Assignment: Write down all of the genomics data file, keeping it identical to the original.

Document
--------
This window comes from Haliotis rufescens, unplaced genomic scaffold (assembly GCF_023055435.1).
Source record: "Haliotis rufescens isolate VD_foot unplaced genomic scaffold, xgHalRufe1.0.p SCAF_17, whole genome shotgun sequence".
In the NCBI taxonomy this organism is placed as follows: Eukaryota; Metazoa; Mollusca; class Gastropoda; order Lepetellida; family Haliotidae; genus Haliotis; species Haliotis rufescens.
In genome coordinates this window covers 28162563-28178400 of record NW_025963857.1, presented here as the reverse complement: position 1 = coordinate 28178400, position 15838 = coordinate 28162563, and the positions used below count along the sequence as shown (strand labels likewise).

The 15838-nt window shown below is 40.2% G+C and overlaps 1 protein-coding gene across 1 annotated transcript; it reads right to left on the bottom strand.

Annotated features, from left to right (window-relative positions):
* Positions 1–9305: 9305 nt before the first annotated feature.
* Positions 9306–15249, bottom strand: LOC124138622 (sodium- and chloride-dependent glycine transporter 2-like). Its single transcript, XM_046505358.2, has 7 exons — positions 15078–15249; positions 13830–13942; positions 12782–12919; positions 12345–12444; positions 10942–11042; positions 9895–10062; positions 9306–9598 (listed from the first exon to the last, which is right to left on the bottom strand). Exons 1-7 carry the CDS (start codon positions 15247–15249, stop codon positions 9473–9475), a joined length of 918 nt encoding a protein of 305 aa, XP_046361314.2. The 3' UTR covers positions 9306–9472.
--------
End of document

This window comes from Haliotis rufescens, unplaced genomic scaffold (assembly GCF_023055435.1).
Source record: "Haliotis rufescens isolate VD_foot unplaced genomic scaffold, xgHalRufe1.0.p SCAF_17, whole genome shotgun sequence".
In the NCBI taxonomy this organism is placed as follows: Eukaryota; Metazoa; Mollusca; class Gastropoda; order Lepetellida; family Haliotidae; genus Haliotis; species Haliotis rufescens.
In genome coordinates this window covers 28162563-28178400 of record NW_025963857.1, presented here as the reverse complement: position 1 = coordinate 28178400, position 15838 = coordinate 28162563, and the positions used below count along the sequence as shown (strand labels likewise).

The 15838-nt window shown below is 40.2% G+C and overlaps 1 protein-coding gene across 1 annotated transcript; it reads right to left on the bottom strand.

Annotated features, from left to right (window-relative positions):
* Positions 1–9305: 9305 nt before the first annotated feature.
* Positions 9306–15249, bottom strand: LOC124138622 (sodium- and chloride-dependent glycine transporter 2-like). Its single transcript, XM_046505358.2, has 7 exons — positions 15078–15249; positions 13830–13942; positions 12782–12919; positions 12345–12444; positions 10942–11042; positions 9895–10062; positions 9306–9598 (listed from the first exon to the last, which is right to left on the bottom strand). Exons 1-7 carry the CDS (start codon positions 15247–15249, stop codon positions 9473–9475), a joined length of 918 nt encoding a protein of 305 aa, XP_046361314.2. The 3' UTR covers positions 9306–9472.